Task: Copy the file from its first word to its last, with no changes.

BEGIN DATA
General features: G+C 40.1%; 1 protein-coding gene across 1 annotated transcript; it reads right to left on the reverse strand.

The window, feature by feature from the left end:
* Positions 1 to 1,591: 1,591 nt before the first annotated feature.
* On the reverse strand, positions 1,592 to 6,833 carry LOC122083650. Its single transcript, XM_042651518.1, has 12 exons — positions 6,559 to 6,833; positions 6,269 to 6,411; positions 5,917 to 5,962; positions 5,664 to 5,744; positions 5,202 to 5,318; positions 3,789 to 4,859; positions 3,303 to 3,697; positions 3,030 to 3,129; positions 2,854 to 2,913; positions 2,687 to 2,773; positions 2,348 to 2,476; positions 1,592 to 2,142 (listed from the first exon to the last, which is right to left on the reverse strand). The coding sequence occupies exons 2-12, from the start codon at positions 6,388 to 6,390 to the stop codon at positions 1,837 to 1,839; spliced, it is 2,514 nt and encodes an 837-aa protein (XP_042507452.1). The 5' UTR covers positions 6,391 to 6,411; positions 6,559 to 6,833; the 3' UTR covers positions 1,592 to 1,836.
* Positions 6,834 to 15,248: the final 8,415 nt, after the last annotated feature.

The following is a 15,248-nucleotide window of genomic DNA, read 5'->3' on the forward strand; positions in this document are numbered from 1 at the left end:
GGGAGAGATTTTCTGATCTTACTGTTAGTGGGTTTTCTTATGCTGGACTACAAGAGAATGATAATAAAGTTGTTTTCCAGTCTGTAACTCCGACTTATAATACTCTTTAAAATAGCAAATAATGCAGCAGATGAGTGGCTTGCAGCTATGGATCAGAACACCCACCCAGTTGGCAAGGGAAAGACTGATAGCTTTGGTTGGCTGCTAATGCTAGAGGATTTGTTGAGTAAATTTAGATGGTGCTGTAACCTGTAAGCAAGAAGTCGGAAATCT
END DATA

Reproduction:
General features: G+C 40.1%; 1 protein-coding gene across 1 annotated transcript; it reads right to left on the reverse strand.

The window, feature by feature from the left end:
* Positions 1 to 1,591: 1,591 nt before the first annotated feature.
* On the reverse strand, positions 1,592 to 6,833 carry LOC122083650. Its single transcript, XM_042651518.1, has 12 exons — positions 6,559 to 6,833; positions 6,269 to 6,411; positions 5,917 to 5,962; positions 5,664 to 5,744; positions 5,202 to 5,318; positions 3,789 to 4,859; positions 3,303 to 3,697; positions 3,030 to 3,129; positions 2,854 to 2,913; positions 2,687 to 2,773; positions 2,348 to 2,476; positions 1,592 to 2,142 (listed from the first exon to the last, which is right to left on the reverse strand). The coding sequence occupies exons 2-12, from the start codon at positions 6,388 to 6,390 to the stop codon at positions 1,837 to 1,839; spliced, it is 2,514 nt and encodes an 837-aa protein (XP_042507452.1). The 5' UTR covers positions 6,391 to 6,411; positions 6,559 to 6,833; the 3' UTR covers positions 1,592 to 1,836.
* Positions 6,834 to 15,248: the final 8,415 nt, after the last annotated feature.

The following is a 15,248-nucleotide window of genomic DNA, read 5'->3' on the forward strand; positions in this document are numbered from 1 at the left end:
GGGAGAGATTTTCTGATCTTACTGTTAGTGGGTTTTCTTATGCTGGACTACAAGAGAATGATAATAAAGTTGTTTTCCAGTCTGTAACTCCGACTTATAATACTCTTTAAAATAGCAAATAATGCAGCAGATGAGTGGCTTGCAGCTATGGATCAGAACACCCACCCAGTTGGCAAGGGAAAGACTGATAGCTTTGGTTGGCTGCTAATGCTAGAGGATTTGTTGAGTAAATTTAGATGGTGCTGTAACCTGTAAGCAAGAAGTCGGAAATCT